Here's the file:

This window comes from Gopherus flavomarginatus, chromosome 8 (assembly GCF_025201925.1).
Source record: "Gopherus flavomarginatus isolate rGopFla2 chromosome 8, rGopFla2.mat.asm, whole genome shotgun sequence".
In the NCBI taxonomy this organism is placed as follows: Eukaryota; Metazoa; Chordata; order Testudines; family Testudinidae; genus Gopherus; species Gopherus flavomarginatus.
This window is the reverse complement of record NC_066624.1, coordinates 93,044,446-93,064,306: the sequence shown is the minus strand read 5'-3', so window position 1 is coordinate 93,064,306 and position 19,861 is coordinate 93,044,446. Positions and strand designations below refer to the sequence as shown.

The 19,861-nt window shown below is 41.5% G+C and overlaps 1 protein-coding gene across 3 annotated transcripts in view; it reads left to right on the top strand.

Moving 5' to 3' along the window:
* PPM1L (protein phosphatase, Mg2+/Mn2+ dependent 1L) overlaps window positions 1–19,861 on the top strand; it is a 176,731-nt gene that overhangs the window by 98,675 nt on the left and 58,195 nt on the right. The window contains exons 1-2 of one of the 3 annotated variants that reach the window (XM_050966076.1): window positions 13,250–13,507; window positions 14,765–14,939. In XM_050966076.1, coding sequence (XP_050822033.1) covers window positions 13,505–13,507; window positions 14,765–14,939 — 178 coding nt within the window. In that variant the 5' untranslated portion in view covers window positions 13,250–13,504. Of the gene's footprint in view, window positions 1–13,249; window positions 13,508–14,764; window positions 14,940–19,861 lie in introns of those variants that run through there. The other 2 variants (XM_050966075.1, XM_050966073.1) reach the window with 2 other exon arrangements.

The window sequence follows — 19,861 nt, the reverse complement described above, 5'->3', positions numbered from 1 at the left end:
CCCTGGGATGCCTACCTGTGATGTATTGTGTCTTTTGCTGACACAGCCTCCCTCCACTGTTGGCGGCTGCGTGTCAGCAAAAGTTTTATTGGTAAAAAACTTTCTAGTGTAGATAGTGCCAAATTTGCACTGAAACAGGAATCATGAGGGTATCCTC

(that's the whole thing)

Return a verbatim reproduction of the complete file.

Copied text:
This window comes from Gopherus flavomarginatus, chromosome 8 (assembly GCF_025201925.1).
Source record: "Gopherus flavomarginatus isolate rGopFla2 chromosome 8, rGopFla2.mat.asm, whole genome shotgun sequence".
In the NCBI taxonomy this organism is placed as follows: Eukaryota; Metazoa; Chordata; order Testudines; family Testudinidae; genus Gopherus; species Gopherus flavomarginatus.
This window is the reverse complement of record NC_066624.1, coordinates 93,044,446-93,064,306: the sequence shown is the minus strand read 5'-3', so window position 1 is coordinate 93,064,306 and position 19,861 is coordinate 93,044,446. Positions and strand designations below refer to the sequence as shown.

The 19,861-nt window shown below is 41.5% G+C and overlaps 1 protein-coding gene across 3 annotated transcripts in view; it reads left to right on the top strand.

Moving 5' to 3' along the window:
* PPM1L (protein phosphatase, Mg2+/Mn2+ dependent 1L) overlaps window positions 1–19,861 on the top strand; it is a 176,731-nt gene that overhangs the window by 98,675 nt on the left and 58,195 nt on the right. The window contains exons 1-2 of one of the 3 annotated variants that reach the window (XM_050966076.1): window positions 13,250–13,507; window positions 14,765–14,939. In XM_050966076.1, coding sequence (XP_050822033.1) covers window positions 13,505–13,507; window positions 14,765–14,939 — 178 coding nt within the window. In that variant the 5' untranslated portion in view covers window positions 13,250–13,504. Of the gene's footprint in view, window positions 1–13,249; window positions 13,508–14,764; window positions 14,940–19,861 lie in introns of those variants that run through there. The other 2 variants (XM_050966075.1, XM_050966073.1) reach the window with 2 other exon arrangements.

The window sequence follows — 19,861 nt, the reverse complement described above, 5'->3', positions numbered from 1 at the left end:
CCCTGGGATGCCTACCTGTGATGTATTGTGTCTTTTGCTGACACAGCCTCCCTCCACTGTTGGCGGCTGCGTGTCAGCAAAAGTTTTATTGGTAAAAAACTTTCTAGTGTAGATAGTGCCAAATTTGCACTGAAACAGGAATCATGAGGGTATCCTC